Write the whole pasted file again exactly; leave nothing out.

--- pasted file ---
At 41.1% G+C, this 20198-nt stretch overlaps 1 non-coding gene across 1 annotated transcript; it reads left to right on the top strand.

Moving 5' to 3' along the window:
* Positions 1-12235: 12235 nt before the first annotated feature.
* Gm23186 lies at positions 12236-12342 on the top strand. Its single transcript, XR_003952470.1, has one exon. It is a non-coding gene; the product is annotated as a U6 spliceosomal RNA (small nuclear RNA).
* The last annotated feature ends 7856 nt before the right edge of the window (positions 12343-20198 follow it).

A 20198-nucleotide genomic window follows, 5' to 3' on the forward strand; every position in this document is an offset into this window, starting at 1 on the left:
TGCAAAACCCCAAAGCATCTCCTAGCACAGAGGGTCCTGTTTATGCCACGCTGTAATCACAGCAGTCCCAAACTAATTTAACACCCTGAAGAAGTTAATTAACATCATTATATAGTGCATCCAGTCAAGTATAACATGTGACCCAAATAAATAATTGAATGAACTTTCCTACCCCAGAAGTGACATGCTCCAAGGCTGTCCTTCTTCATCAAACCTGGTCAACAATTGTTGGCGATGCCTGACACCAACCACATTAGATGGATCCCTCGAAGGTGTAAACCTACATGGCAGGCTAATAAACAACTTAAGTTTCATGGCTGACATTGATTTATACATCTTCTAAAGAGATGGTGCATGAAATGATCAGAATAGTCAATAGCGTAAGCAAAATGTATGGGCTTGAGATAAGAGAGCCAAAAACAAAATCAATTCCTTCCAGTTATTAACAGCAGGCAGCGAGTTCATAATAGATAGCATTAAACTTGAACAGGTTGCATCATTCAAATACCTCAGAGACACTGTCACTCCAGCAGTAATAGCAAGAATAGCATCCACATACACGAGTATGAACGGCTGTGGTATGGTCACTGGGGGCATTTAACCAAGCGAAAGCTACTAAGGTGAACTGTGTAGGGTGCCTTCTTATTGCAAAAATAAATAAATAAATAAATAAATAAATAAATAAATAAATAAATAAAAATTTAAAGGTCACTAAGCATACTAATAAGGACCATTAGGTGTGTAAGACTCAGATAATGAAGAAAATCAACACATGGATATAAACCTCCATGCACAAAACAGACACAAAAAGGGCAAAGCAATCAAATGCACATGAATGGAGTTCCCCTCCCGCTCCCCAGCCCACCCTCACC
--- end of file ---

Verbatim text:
At 41.1% G+C, this 20198-nt stretch overlaps 1 non-coding gene across 1 annotated transcript; it reads left to right on the top strand.

Moving 5' to 3' along the window:
* Positions 1-12235: 12235 nt before the first annotated feature.
* Gm23186 lies at positions 12236-12342 on the top strand. Its single transcript, XR_003952470.1, has one exon. It is a non-coding gene; the product is annotated as a U6 spliceosomal RNA (small nuclear RNA).
* The last annotated feature ends 7856 nt before the right edge of the window (positions 12343-20198 follow it).

A 20198-nucleotide genomic window follows, 5' to 3' on the forward strand; every position in this document is an offset into this window, starting at 1 on the left:
TGCAAAACCCCAAAGCATCTCCTAGCACAGAGGGTCCTGTTTATGCCACGCTGTAATCACAGCAGTCCCAAACTAATTTAACACCCTGAAGAAGTTAATTAACATCATTATATAGTGCATCCAGTCAAGTATAACATGTGACCCAAATAAATAATTGAATGAACTTTCCTACCCCAGAAGTGACATGCTCCAAGGCTGTCCTTCTTCATCAAACCTGGTCAACAATTGTTGGCGATGCCTGACACCAACCACATTAGATGGATCCCTCGAAGGTGTAAACCTACATGGCAGGCTAATAAACAACTTAAGTTTCATGGCTGACATTGATTTATACATCTTCTAAAGAGATGGTGCATGAAATGATCAGAATAGTCAATAGCGTAAGCAAAATGTATGGGCTTGAGATAAGAGAGCCAAAAACAAAATCAATTCCTTCCAGTTATTAACAGCAGGCAGCGAGTTCATAATAGATAGCATTAAACTTGAACAGGTTGCATCATTCAAATACCTCAGAGACACTGTCACTCCAGCAGTAATAGCAAGAATAGCATCCACATACACGAGTATGAACGGCTGTGGTATGGTCACTGGGGGCATTTAACCAAGCGAAAGCTACTAAGGTGAACTGTGTAGGGTGCCTTCTTATTGCAAAAATAAATAAATAAATAAATAAATAAATAAATAAATAAATAAATAAAAATTTAAAGGTCACTAAGCATACTAATAAGGACCATTAGGTGTGTAAGACTCAGATAATGAAGAAAATCAACACATGGATATAAACCTCCATGCACAAAACAGACACAAAAAGGGCAAAGCAATCAAATGCACATGAATGGAGTTCCCCTCCCGCTCCCCAGCCCACCCTCACC